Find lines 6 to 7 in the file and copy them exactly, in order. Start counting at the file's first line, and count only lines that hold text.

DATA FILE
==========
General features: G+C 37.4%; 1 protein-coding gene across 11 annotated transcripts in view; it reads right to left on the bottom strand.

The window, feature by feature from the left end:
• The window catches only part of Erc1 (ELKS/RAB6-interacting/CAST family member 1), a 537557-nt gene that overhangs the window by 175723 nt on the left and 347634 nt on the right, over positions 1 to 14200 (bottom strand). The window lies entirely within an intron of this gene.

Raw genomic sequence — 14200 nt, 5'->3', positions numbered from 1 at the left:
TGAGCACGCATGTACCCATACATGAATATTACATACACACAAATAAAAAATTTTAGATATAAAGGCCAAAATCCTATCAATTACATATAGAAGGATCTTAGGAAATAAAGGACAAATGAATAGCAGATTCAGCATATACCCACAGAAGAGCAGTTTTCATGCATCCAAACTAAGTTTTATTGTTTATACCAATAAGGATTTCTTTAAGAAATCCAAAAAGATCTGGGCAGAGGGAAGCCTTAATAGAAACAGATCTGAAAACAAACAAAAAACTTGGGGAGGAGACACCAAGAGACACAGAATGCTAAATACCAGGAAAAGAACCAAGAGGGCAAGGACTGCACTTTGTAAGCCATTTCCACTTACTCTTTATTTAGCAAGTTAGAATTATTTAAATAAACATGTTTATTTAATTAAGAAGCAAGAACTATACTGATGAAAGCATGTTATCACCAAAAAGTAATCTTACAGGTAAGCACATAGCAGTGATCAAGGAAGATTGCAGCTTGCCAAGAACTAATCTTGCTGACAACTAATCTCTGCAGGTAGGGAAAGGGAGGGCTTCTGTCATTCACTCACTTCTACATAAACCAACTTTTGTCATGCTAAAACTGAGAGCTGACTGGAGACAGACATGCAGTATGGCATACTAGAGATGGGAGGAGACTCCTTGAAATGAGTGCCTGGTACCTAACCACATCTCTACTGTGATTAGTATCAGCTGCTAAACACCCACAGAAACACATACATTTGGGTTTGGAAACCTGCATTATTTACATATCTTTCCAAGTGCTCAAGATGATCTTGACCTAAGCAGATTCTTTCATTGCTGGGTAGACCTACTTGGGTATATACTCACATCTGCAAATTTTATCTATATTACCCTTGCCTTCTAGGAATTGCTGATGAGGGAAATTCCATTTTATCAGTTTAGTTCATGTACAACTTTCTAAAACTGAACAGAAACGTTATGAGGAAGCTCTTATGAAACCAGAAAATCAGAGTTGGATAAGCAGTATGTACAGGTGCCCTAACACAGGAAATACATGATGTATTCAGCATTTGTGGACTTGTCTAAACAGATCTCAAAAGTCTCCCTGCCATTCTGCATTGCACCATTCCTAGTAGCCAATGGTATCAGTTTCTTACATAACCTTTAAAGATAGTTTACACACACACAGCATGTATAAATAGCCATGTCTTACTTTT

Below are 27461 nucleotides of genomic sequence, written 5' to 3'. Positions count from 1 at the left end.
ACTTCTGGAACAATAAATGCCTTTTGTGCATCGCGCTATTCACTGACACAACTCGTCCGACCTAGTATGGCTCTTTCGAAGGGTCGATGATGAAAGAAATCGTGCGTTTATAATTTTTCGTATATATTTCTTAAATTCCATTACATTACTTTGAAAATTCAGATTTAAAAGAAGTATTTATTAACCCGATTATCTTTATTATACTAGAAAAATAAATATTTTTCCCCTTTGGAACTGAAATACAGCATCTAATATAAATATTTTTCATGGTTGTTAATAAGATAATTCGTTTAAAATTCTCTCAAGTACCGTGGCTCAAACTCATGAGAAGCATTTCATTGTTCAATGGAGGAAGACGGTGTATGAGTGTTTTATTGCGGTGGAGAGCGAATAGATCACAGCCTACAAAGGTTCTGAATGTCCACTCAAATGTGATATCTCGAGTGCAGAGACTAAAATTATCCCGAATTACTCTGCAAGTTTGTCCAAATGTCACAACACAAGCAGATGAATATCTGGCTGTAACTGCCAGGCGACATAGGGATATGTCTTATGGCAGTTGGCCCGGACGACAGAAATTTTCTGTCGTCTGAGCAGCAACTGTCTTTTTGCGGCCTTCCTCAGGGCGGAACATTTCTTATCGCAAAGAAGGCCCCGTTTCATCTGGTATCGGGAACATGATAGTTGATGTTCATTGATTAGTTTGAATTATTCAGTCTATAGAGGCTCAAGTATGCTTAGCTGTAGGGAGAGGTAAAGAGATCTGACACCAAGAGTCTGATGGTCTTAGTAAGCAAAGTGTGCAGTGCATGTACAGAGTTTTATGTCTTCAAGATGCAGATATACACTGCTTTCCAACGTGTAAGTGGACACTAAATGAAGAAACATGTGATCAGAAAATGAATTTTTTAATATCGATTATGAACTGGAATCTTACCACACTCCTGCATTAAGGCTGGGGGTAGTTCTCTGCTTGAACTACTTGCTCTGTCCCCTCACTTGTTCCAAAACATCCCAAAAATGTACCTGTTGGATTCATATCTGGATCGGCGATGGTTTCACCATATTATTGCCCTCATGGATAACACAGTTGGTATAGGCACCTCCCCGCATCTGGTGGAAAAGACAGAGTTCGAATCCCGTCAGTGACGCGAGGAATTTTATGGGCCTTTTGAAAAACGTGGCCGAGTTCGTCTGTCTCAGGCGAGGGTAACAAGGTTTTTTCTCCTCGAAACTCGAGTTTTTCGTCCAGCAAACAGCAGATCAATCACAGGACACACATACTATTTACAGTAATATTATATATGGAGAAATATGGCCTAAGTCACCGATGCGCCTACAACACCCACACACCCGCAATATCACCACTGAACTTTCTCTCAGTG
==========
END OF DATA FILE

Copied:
Below are 27461 nucleotides of genomic sequence, written 5' to 3'. Positions count from 1 at the left end.
ACTTCTGGAACAATAAATGCCTTTTGTGCATCGCGCTATTCACTGACACAACTCGTCCGACCTAGTATGGCTCTTTCGAAGGGTCGATGATGAAAGAAATCGTGCGTTTATAATTTTTCGTATATATTTCTTAAATTCCATTACATTACTTTGAAAATTCAGATTTAAAAGAAGTATTTATTAACCCGATTATCTTTATTATACTAGAAAAATAAATATTTTTCCCCTTTGGAACTGAAATACAGCATCTAATATAAATATTTTTCATGGTTGTTAATAAGATAATTCGTTTAAAATTCTCTCAAGTACCGTGGCTCAAACTCATGAGAAGCATTTCATTGTTCAATGGAGGAAGACGGTGTATGAGTGTTTTATTGCGGTGGAGAGCGAATAGATCACAGCCTACAAAGGTTCTGAATGTCCACTCAAATGTGATATCTCGAGTGCAGAGACTAAAATTATCCCGAATTACTCTGCAAGTTTGTCCAAATGTCACAACACAAGCAGATGAATATCTGGCTGTAACTGCCAGGCGACATAGGGATATGTCTTATGGCAGTTGGCCCGGACGACAGAAATTTTCTGTCGTCTGAGCAGCAACTGTCTTTTTGCGGCCTTCCTCAGGGCGGAACATTTCTTATCGCAAAGAAGGCCCCGTTTCATCTGGTATCGGGAACATGATAGTTGATGTTCATTGATTAGTTTGAATTATTCAGTCTATAGAGGCTCAAGTATGCTTAGCTGTAGGGAGAGGTAAAGAGATCTGACACCAAGAGTCTGATGGTCTTAGTAAGCAAAGTGTGCAGTGCATGTACAGAGTTTTATGTCTTCAAGATGCAGATATACACTGCTTTCCAACGTGTAAGTGGACACTAAATGAAGAAACATGTGATCAGAAAATGAATTTTTTAATATCGATTATGAACTGGAATCTTACCACACTCCTGCATTAAGGCTGGGGGTAGTTCTCTGCTTGAACTACTTGCTCTGTCCCCTCACTTGTTCCAAAACATCCCAAAAATGTACCTGTTGGATTCATATCTGGATCGGCGATGGTTTCACCATATTATTGCCCTCATGGATAACACAGTTGGTATAGGCACCTCCCCGCATCTGGTGGAAAAGACAGAGTTCGAATCCCGTCAGTGACGCGAGGAATTTTATGGGCCTTTTGAAAAACGTGGCCGAGTTCGTCTGTCTCAGGCGAGGGTAACAAGGTTTTTTCTCCTCGAAACTCGAGTTTTTCGTCCAGCAAACAGCAGATCAATCACAGGACACACATACTATTTACAGTAATATTATATATGGAGAAATATGGCCTAAGTCACCGATGCGCCTACAACACCCACACACCCGCAATATCACCACTGAACTTTCTCTCAGTG